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Originally published in 1989 under the pen name Steffie Hall, Evanovich's comic romantic suspense novel Full House reappears here in what the author calls a "bigger and better" form. Wealthy newspaper owner and horseman Nick Kaharchek meets divorced mom Billie Pearce when she makes polo lessons at his stables part of her summer self-improvement program. Though she's hopeless at polo, Billie is so cute that Nick begins to invent excuses to spend time with her. First, he takes care of her when a horse steps on her foot; then, he arranges for his nutty cousin Deedee, a self-absorbed airhead, to board with Billie while her kids are away. As if that isn't enough, Billie must also contend with a bomb-setting teenager, professional wrestlers, an outbreak of spiders and threats from a mysterious intruder. Evanovich acknowledges in a note to readers that her plotting has gotten more intricate since this book was first written (she's right), but her attempt to rework a formulaic '80s love story for the new millennium doesn't come off. The outcome of the artificial romance between Nick and Billie is obvious from the start, as is the identity of the intruder. Instead, the book's focus is on the slapstick comedy provided by the cast of wacky, though mostly loveable, eccentrics. (Sept.) Forecast: Thanks to Evanovich's sterling reputation and substantial fan base, sales won't falter much, but this trussed-up tale may fall flat for both her mystery-loving fans and readers seeking a truly contemporary romance.
Copyright 2002 Reed Business Information, Inc.
What, readers may wonder, is the best-selling Evanovich doing publishing what looks to be a mass-market romance? As it turns out, this book isn't exactly an original publication. It appeared first, in 1989, under the pseudonym Steffie Hall, before Evanovich switched from romance to mystery and hit the publishing jackpot. Apparently, the author has received numerous queries from knowledgeable fans about the availability of her earlier, pre-Stephanie Plum novels. The publication of this "enlarged" edition of one of those early books is intended to respond to that demand. If nothing else, it will give fans a clear view of how far Evanovich has come in terms of style and characterization. Wealthy Nick Kaharchek isn't known for fraternizing with common folk, but when divorced mom Billie Pearce falls right into his arms, he has trouble letting go. Commonsensical Billie has always led a predictable life, juggling work and family, but her levelheadedness takes a vacation when Nick expresses an interest in her. There's none of the tension--romantic or otherwise--that drives Evanovich's crime novels, but hints of stubborn, self-reliant Stephanie Plum pop up now and again in Billie, and there are signs of the vivid secondary characters the author would later generate for her series. There's even a touch of mystery. This is pleasant, nondemanding fare, but its audience will probably be limited to devoted Evanovich fans (not that there aren't plenty of those) interested in their favorite writer's evolution. Stephanie Zvirin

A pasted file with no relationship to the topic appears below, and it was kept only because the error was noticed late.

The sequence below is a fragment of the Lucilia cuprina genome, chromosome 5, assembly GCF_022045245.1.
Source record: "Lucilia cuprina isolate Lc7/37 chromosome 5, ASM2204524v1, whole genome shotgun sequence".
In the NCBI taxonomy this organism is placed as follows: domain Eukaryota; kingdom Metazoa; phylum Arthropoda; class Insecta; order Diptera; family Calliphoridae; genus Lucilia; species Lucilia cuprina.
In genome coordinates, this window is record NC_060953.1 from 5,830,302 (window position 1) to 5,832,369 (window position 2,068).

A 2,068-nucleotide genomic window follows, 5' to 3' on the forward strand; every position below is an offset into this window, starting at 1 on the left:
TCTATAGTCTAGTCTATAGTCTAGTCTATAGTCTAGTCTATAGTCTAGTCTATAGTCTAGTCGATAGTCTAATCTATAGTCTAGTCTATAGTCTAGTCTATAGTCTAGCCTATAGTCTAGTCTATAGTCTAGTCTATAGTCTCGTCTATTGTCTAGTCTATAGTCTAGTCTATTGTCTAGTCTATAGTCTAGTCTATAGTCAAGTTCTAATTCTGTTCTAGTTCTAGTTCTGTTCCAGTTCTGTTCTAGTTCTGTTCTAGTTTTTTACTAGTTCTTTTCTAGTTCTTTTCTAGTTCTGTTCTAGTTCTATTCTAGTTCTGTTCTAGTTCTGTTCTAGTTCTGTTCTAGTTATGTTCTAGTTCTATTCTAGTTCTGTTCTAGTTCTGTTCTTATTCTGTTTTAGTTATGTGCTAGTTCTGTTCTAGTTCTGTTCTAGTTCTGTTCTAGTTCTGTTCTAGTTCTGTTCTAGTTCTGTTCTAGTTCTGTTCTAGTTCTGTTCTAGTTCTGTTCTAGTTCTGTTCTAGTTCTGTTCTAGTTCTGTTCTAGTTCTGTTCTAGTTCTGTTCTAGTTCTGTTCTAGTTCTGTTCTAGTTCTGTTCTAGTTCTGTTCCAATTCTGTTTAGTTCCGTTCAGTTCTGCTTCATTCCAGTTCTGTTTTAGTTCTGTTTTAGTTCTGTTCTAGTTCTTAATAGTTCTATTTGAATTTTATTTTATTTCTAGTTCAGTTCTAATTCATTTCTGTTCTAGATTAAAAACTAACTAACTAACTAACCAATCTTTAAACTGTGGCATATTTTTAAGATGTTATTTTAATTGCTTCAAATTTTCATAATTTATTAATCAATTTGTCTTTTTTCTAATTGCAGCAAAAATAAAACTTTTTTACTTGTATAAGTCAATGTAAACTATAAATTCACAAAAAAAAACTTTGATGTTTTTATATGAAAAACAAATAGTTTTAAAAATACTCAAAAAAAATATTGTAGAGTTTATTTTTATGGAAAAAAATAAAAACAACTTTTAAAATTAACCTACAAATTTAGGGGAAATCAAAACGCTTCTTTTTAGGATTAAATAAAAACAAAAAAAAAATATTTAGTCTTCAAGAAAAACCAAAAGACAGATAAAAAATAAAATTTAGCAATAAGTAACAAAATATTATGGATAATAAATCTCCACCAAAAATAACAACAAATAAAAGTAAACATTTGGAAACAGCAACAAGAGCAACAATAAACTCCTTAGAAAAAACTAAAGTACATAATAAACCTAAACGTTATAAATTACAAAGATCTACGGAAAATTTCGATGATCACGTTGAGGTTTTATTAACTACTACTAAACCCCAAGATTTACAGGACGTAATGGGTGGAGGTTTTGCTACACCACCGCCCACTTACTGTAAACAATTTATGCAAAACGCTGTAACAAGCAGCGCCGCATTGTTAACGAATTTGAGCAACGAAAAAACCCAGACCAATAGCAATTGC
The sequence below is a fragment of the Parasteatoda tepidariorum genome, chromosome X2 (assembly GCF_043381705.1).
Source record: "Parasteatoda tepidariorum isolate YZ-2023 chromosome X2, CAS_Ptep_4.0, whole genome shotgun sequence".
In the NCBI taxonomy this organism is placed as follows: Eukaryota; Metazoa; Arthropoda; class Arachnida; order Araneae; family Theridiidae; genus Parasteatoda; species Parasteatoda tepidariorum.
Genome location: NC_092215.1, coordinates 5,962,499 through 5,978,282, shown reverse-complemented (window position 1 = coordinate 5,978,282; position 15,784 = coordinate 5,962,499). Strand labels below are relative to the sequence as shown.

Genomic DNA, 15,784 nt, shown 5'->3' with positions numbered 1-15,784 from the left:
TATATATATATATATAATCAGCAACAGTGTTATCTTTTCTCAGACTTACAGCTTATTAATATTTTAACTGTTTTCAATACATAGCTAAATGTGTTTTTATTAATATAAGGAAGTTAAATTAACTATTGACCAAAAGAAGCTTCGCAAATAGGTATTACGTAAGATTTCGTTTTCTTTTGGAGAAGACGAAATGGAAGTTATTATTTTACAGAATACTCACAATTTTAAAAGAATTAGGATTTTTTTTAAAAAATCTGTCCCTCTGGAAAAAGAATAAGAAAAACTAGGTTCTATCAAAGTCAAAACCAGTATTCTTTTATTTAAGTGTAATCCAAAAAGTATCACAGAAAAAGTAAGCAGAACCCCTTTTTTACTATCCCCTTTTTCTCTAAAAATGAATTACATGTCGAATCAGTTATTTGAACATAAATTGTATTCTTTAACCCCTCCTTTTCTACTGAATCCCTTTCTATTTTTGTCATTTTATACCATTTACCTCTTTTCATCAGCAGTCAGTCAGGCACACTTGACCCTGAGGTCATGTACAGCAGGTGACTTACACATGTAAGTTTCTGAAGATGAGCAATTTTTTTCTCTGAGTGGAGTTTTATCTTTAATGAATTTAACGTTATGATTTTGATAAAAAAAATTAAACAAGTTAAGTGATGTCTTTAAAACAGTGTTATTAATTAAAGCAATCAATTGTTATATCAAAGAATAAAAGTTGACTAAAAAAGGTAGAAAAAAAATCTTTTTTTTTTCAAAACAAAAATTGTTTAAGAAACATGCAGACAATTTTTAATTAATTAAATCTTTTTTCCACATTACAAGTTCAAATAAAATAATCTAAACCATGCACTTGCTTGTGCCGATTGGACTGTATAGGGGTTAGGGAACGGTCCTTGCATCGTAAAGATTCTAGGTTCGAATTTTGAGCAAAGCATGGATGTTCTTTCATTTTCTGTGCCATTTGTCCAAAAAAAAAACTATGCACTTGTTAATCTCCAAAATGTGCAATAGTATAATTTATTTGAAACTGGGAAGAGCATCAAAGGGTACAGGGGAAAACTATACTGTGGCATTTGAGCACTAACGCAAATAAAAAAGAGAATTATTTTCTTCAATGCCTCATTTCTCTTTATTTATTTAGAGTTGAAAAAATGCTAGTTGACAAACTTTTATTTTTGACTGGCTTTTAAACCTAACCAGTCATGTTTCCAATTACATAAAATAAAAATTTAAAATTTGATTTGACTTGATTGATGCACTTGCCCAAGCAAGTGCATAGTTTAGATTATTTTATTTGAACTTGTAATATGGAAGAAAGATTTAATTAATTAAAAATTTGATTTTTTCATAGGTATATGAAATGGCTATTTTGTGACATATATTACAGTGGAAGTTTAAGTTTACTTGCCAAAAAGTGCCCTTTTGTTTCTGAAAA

Copyright © American Library Association. All rights reserved
FULL HOUSE does not deserve the time it takes to read it. It's not worth the money and I feel annoyed that I even paid for it. Read morePublished on Jan. 23 2004 by Judith Miller
I am still amazed I finished this book - just a sickness I guess - I never allow myself to NOT finish a book. Read morePublished on Jan. 9 2004
This book would have been pretty ok if an unnecessary and ridiculous action sequence wouldn't have been forced in at the end. Read morePublished on Dec 1 2003 by djbrkns
If you're expecting something along the lines of the Stephanie Plum mysteries, this book is not for you. Full House must be viewed on its own. Read morePublished on Nov. 1 2003 by Wendy O.
I read a couple of Stephanie Plum novels. Unlike many of the reviews, I actually find this new series quite good. Read morePublished on Oct. 7 2003 by T. W. M. Philip
Seems like an odd pairing, but Evanovich and Hughes make it work. And if you think the idea of Nick and Billie is odd, wait until you meet the secondary cast. Read morePublished on Oct. 3 2003 by Holly F
'Full House' is a sweet romance. I think that you will enjoy this book if you like light-hearted romantic stories. Read morePublished on Sept. 25 2003 by PadreRat